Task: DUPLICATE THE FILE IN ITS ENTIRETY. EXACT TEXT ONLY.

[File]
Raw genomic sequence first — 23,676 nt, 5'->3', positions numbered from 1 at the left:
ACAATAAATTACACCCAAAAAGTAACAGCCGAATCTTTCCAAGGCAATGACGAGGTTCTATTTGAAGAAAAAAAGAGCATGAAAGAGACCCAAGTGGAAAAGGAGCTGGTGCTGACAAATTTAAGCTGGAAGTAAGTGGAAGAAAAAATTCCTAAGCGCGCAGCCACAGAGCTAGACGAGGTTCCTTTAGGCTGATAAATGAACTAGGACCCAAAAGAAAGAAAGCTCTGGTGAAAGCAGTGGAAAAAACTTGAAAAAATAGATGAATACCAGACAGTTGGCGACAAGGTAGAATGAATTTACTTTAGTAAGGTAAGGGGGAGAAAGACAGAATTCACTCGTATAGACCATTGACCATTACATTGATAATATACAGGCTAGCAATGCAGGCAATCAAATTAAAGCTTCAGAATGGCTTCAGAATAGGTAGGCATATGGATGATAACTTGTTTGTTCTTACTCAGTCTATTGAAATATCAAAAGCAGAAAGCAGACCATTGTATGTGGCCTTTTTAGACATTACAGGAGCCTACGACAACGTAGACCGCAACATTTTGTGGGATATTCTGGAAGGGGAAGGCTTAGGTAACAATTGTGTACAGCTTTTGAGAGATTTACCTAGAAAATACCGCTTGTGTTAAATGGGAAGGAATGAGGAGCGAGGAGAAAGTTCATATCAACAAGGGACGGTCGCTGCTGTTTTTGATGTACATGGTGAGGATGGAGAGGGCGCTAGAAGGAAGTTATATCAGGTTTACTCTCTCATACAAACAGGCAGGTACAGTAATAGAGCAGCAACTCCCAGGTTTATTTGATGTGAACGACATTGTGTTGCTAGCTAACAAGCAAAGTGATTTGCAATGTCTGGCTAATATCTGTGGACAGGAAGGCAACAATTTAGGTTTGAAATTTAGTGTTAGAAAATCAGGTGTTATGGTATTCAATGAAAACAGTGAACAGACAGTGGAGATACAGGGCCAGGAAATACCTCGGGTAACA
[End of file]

Raw genomic sequence first — 23,676 nt, 5'->3', positions numbered from 1 at the left:
ACAATAAATTACACCCAAAAAGTAACAGCCGAATCTTTCCAAGGCAATGACGAGGTTCTATTTGAAGAAAAAAAGAGCATGAAAGAGACCCAAGTGGAAAAGGAGCTGGTGCTGACAAATTTAAGCTGGAAGTAAGTGGAAGAAAAAATTCCTAAGCGCGCAGCCACAGAGCTAGACGAGGTTCCTTTAGGCTGATAAATGAACTAGGACCCAAAAGAAAGAAAGCTCTGGTGAAAGCAGTGGAAAAAACTTGAAAAAATAGATGAATACCAGACAGTTGGCGACAAGGTAGAATGAATTTACTTTAGTAAGGTAAGGGGGAGAAAGACAGAATTCACTCGTATAGACCATTGACCATTACATTGATAATATACAGGCTAGCAATGCAGGCAATCAAATTAAAGCTTCAGAATGGCTTCAGAATAGGTAGGCATATGGATGATAACTTGTTTGTTCTTACTCAGTCTATTGAAATATCAAAAGCAGAAAGCAGACCATTGTATGTGGCCTTTTTAGACATTACAGGAGCCTACGACAACGTAGACCGCAACATTTTGTGGGATATTCTGGAAGGGGAAGGCTTAGGTAACAATTGTGTACAGCTTTTGAGAGATTTACCTAGAAAATACCGCTTGTGTTAAATGGGAAGGAATGAGGAGCGAGGAGAAAGTTCATATCAACAAGGGACGGTCGCTGCTGTTTTTGATGTACATGGTGAGGATGGAGAGGGCGCTAGAAGGAAGTTATATCAGGTTTACTCTCTCATACAAACAGGCAGGTACAGTAATAGAGCAGCAACTCCCAGGTTTATTTGATGTGAACGACATTGTGTTGCTAGCTAACAAGCAAAGTGATTTGCAATGTCTGGCTAATATCTGTGGACAGGAAGGCAACAATTTAGGTTTGAAATTTAGTGTTAGAAAATCAGGTGTTATGGTATTCAATGAAAACAGTGAACAGACAGTGGAGATACAGGGCCAGGAAATACCTCGGGTAACA